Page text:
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Some additional considerations that some financial institutions will need to take into account when opening accounts using visual cues as described above include provisions for allowing account-holders to determine which account is to be accessed at a point-of-sale. Additionally, other options may be presented during the process, for example, which accounts are to be accessible from ATM's via the ATM or check cards issued to each account holder. There may be a desire to limit the various statements that will need to be sent to a single address. Alternatively, more flexibility can be provided to customers by allowing the different account statements to be sent to different addresses. This flexibility would allow the accommodation of college students, temporary living arrangements, etc. Finally, if color is being used as a visual cue, it may be necessary to avoid the color white. It may also be desirable incorporate patterns to aid the color blind. Also, the concept of a visual cue can include the use of Brail to allow the blind to make use of an embodiment of the invention.
It should also be noted that visual cues according to an embodiment of the invention can also be applied to check images or pages of check images sent with so-called “image” statements. Of course, visual cues can be applied where check truncation results in statements being sent with no checks or images. For convenience, statement dates can be selected so that statements will cycle and print with all the same visual cues in one print run. Additionally, the use of an embodiment of the invention does not preclude a customer requesting that statements from different accounts be mailed together, but with the appropriate visual cue on each one.
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It should be noted that for purposes of this example embodiment, the data glyph referred to above, is of a standard, printed format that can be used to print graphic elements that can not normally be read by a human eye, but can be read by an optical scanner with appropriate software or microcode to interpret the glyph. Data glyphs can include thousands of bytes of digital information in unobtrusive patterns that can appear as backgrounds, shade patterns, or conventional graphic design elements. Such patterns contain digitally encoded information that is often used for finishing instructions, authenticity verification, print verification, and many other applications. Note also that the process describe above can be used for any document, including overdraft notifications, correction notices, etc.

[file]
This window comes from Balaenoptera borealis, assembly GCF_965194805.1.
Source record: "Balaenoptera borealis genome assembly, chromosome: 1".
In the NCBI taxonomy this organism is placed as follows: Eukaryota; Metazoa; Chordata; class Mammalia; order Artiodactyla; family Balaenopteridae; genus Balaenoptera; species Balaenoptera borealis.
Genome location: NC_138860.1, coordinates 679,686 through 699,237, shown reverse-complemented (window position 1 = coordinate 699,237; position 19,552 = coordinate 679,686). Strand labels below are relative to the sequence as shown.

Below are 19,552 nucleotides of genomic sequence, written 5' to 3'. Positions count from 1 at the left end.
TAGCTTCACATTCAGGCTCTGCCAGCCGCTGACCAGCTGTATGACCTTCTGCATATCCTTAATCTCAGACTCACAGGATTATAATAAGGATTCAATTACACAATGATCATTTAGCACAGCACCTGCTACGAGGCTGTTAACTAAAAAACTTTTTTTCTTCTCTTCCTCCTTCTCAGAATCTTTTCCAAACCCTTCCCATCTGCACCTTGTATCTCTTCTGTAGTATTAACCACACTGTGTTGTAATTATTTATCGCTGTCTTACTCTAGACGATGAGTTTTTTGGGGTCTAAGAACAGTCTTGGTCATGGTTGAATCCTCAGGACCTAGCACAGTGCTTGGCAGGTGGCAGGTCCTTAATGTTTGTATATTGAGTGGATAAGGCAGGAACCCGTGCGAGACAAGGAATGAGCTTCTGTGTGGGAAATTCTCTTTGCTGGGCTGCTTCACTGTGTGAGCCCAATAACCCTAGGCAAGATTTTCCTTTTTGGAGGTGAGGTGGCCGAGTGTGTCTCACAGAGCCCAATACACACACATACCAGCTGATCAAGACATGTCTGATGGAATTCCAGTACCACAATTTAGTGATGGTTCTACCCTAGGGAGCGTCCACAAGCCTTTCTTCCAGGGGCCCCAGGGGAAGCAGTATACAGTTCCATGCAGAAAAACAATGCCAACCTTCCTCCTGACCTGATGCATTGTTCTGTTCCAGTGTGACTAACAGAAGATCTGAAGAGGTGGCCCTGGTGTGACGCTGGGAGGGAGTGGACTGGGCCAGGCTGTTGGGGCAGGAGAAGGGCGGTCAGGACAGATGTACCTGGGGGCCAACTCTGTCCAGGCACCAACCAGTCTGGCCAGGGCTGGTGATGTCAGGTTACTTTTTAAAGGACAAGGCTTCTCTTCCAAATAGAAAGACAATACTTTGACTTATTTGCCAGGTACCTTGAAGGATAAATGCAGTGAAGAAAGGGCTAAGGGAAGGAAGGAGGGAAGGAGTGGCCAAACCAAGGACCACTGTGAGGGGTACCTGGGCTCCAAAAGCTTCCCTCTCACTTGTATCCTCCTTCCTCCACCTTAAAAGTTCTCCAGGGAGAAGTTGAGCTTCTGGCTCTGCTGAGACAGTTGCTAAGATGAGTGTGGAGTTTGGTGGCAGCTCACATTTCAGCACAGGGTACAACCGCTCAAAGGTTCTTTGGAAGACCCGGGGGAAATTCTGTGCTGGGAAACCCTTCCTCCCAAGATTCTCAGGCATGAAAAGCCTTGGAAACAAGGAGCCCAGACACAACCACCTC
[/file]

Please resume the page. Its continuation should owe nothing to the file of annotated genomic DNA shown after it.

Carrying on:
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It will be readily understood to those of skill in the art that various data processing systems, databases, and other typical computing resources would be used to implement the invention in a typical environment. These computing platforms and instruction execution systems include central processing units, memory, storage media, and computer program code in the form of computer software. Various functions can be performed either on stand-alone systems or on systems interconnected with the network such as illustrated by system 400 of
Specific embodiments of an invention are described herein. The inventive concepts have other applications as other environments. The following claims are not intended to limit the scope of the invention to the specific embodiments described.